David Lowery (Ain’t Them Bodies Saints) Talks Richard Linklater’s Boyhood

On a plane going to the other side of the world, the Texas filmmaker tries to Linklater's long-gestating masterpiece.

In the week leading up to the Academy Awards, Talkhouse Film looks back at some of its contributors takes on this year’s major contenders.  N.D.

“It’s always right now,” the young protagonist of Boyhood says in the final moments of the film, as his ‘shroom-addled eyes open to one of those gentle profundities that frequently mark Richard Linklater’s movies.

I’m thinking about that right now right now, as I look at the clock and wonder if I can finish writing this piece before I board a plane to another continent. I’m heading out to scout locations for my next film; I didn’t think I’d be spending the last few hours before departure writing about Boyhood, but the opportunity arose and I jumped at it because I love this film, and I love Linklater. I’ve been thinking about him a lot lately, as the Boyhood press machine gears up at the same time that I’ve been putting the wheels in motion on this new picture of mine. Linklater’s always had this remarkable ability – in his movies, in his commentary tracks and interviews, and the few times I’ve spoken to him in person – to put life and art into perspective in the most wonderfully soothing fashion. In fact, I was listening to his commentary track on the Criterion edition of Dazed and Confused just the other day; if you listen to what he’s saying, it would seem that the production was a real nightmare of studio interference and creative battles; but if you listen to how he says it, it all seems OK. He got through it, he moved on, the past is the past, the movie endures. It’s a helpful thing to think about when the going gets tough; what better filmmaker to ruminate on as I get ready to jump into the studio world myself?

So I sat down to put my thoughts about Boyhood in order and quite quickly recalled that the first thing I thought after seeing the film a few weeks ago was that it’s not really possible to review it. Many have, of course, and done so quite well, but it seemed immediately clear to me upon that first viewing that any cogent argument for or against this film would be dwarfed from the outset by its sheer accomplishment. This isn’t an easy way out, mind you; I love good criticism, but shoot, it’s sort of refreshing when a filmmaker earns the right to be critic-proof.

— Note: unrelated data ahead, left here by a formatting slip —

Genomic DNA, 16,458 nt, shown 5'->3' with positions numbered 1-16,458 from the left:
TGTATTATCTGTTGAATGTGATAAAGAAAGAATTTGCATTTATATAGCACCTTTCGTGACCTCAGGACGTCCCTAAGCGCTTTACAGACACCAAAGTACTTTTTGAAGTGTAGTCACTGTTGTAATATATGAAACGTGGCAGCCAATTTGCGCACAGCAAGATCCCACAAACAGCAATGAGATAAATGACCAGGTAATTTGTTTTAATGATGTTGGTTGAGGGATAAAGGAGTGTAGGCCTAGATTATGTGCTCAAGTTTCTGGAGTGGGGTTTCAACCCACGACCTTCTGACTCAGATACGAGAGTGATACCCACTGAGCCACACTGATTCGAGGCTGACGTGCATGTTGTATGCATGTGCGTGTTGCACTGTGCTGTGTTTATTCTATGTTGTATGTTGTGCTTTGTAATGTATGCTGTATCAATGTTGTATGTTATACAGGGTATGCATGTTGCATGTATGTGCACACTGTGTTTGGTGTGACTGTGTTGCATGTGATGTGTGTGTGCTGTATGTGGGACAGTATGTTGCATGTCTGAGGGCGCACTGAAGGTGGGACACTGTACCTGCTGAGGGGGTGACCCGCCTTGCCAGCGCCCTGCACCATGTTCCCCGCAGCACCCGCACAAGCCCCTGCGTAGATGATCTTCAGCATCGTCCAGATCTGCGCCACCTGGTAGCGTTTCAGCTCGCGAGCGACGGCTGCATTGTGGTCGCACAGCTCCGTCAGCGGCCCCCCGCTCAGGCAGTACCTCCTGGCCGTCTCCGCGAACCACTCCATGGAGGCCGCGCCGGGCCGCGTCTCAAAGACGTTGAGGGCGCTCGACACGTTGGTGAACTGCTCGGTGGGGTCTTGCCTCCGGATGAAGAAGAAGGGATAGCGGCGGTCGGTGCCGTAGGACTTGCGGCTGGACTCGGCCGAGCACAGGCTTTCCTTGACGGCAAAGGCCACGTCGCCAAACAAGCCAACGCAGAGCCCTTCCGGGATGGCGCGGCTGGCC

Let me digress for a moment. Over the past two paragraphs, my “right now” has shifted from the table in the kitchen to the backseat of an automobile en route to the airport. I wasn’t planning on bringing contemporaneous circumstance into this piece, but I’m running out of time and it’s helping me grease the wheels. Now permit me to jump back to that closing line, a version of which, if I recall correctly, was going to be the film’s title at one point. Always Now, I think. It’s the sort of pop-zen realization which comes out sounding not corny or overtly earnest but clear and simple and definitive, as well as indicative of what Linklater’s always been after in his movies, ever since his first Super 8mm feature, It’s Impossible to Learn to Plow By Reading Books (which was a guiding light for my first feature, St. Nick). His movies are all about reconciling oneself with the moment. He has a tendency to slip this thesis statement directly into his work; I was watching Me and Orson Welles last week and, right there in the middle of the film, the following conversation takes place.

“What happens?” Zac Efron’s character asks, in regards to a short story Zoe Kazan has written.

What do you mean, ‘what happens?’” she replies. “Nothing happens. Does something have to happen? No, the whole story is, this girl goes to the museum, feeling blue, and she thinks about time and eternity, and then she feels a little better. There’s no action in it, if that’s what you’re looking for. Why does everything have to have a plot? All that melodramatic garbage?”